Kellerbier, also Zwickelbier, or Zoigl, is a type of German beer which is not clarified or pasteurised. The term Kellerbier literally translates as “cellar beer”, referring to its cool lagering temperatures, and its recipe likely dates to the Middle Ages. In comparison with most of today’s filtered lagers, Kellerbier contains more of its original brewing yeast, as well as vitamins, held in suspension. As a result, it is distinctly cloudy, and is described by German producers as naturtrub (naturally cloudy).
My first and only experience with Kellerbier is Creemore’s seasonal summer brew aptly titled “Kellerbier”, (obvious, I know).
Right off the bat, it’s a beautiful amber/copper colour that I just love, but it is very cloudy because it’s not been filtered. The Hop flavour definitely dominates and is very floral.
I searched out where and how I could recreate this fantastic beer and here is the recipe I found at “Brew Your Own – Kellerbier – Style Profile“):
See the results here: “Battle of the cellars”
Download Recipe Here: Caveman Kellerbier
On the day before brew day, make an oak chip tea as follows: Mix about two cups of oak chips in hot but not boiling water (180°F or 80°C), in a tightly sealable jar.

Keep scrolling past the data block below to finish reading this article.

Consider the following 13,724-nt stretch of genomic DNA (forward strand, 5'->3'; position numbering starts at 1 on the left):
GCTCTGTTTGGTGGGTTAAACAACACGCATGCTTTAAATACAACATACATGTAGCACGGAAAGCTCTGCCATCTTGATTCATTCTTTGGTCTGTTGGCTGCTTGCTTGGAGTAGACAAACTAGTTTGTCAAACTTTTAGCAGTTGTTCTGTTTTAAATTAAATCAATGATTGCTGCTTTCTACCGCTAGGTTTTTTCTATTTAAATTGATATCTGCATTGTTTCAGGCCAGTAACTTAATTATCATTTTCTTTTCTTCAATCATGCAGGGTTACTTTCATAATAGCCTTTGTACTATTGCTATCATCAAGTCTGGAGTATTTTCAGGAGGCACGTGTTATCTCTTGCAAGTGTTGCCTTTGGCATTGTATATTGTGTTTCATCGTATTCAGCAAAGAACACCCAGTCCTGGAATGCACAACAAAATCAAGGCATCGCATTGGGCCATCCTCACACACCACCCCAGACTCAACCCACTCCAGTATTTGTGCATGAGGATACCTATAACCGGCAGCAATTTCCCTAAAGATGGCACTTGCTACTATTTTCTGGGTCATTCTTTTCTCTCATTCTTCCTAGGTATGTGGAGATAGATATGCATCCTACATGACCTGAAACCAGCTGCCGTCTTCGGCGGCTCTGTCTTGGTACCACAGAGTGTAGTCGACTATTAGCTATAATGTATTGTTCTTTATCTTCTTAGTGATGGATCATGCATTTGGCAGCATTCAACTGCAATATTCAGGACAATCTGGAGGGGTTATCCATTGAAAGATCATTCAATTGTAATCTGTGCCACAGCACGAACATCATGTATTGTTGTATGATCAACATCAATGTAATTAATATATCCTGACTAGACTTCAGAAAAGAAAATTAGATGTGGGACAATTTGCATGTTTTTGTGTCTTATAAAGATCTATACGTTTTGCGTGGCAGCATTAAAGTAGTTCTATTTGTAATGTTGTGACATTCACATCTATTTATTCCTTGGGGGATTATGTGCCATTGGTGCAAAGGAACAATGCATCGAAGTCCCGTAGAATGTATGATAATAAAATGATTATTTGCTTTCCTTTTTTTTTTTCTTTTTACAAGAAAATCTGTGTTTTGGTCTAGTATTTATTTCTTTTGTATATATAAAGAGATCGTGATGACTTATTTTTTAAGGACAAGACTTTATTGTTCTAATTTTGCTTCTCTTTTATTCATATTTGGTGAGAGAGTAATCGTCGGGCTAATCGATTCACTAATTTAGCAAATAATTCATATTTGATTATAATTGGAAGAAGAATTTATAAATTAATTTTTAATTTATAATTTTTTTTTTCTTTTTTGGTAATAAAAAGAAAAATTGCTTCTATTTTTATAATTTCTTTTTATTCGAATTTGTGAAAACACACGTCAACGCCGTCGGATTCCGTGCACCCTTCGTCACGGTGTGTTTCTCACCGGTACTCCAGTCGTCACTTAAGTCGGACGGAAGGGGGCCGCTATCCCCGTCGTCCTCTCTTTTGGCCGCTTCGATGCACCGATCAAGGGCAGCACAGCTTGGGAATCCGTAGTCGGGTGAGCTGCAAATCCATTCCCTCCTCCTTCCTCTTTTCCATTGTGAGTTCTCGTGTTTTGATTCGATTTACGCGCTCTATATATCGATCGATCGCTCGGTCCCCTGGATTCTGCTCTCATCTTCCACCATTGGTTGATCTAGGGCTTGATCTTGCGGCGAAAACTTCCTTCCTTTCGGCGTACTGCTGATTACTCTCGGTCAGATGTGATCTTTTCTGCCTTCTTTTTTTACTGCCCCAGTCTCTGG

Seal the hot jar, let it cool off, and then keep it in the refrigerator overnight. Before steeping, toast the oak chips on a cookie sheet in a 250°F (121ºC) oven for about an hour. Use the tea at pitching time.
Then mill the specialty malt coarsely and divide it equally into two muslin bags. Place these in at least two gallons of cold water and raise the temperature slowly, for about half an hour, until it reaches 170-190°F. At this point bubbles should start to pearl up in the liquid, but the pot must not boil.
Lift the bags out of the steeping liquid and rinse them with several cups of cold water. Do not squeeze them. Discard the spent grain. Turn off the heat and stir in the malt extract. Fill the kettle and bring the wort to a boil.
Add the bittering hops, as usual, about 15 minutes into the boil. At the end of the boil, check the kettle gravity. Make adjustments, if needed, by adding water or lengthening the boil time.
Once the kettle is at the correct original gravity, add the flavor/aroma hops. Stir the wort gently with a spatula to create a whirlpool effect. Wait about half an hour to allow the trub to settle.
Then heat-exchange the wort off the trub. Reduce the wort temperature as close to a fermentation temperature of 48°F (9°C) as your setup allows.
Strain the oak chips off the liquid and add this cool, sterile tea to the fermenter. Then pitch the yeast, aerate and place the brew in a cool place.
Let it ferment to completion (in perhaps three weeks). Rack the brew into a clean carboy and let it warm up to room temperature for a two-day diacetyl rest. Rack the brew again, but do not prime it.
Let it mature unpressurized for about two months at a typical cellar temperature of about 50-55°F (10-13°C). Do not rack again.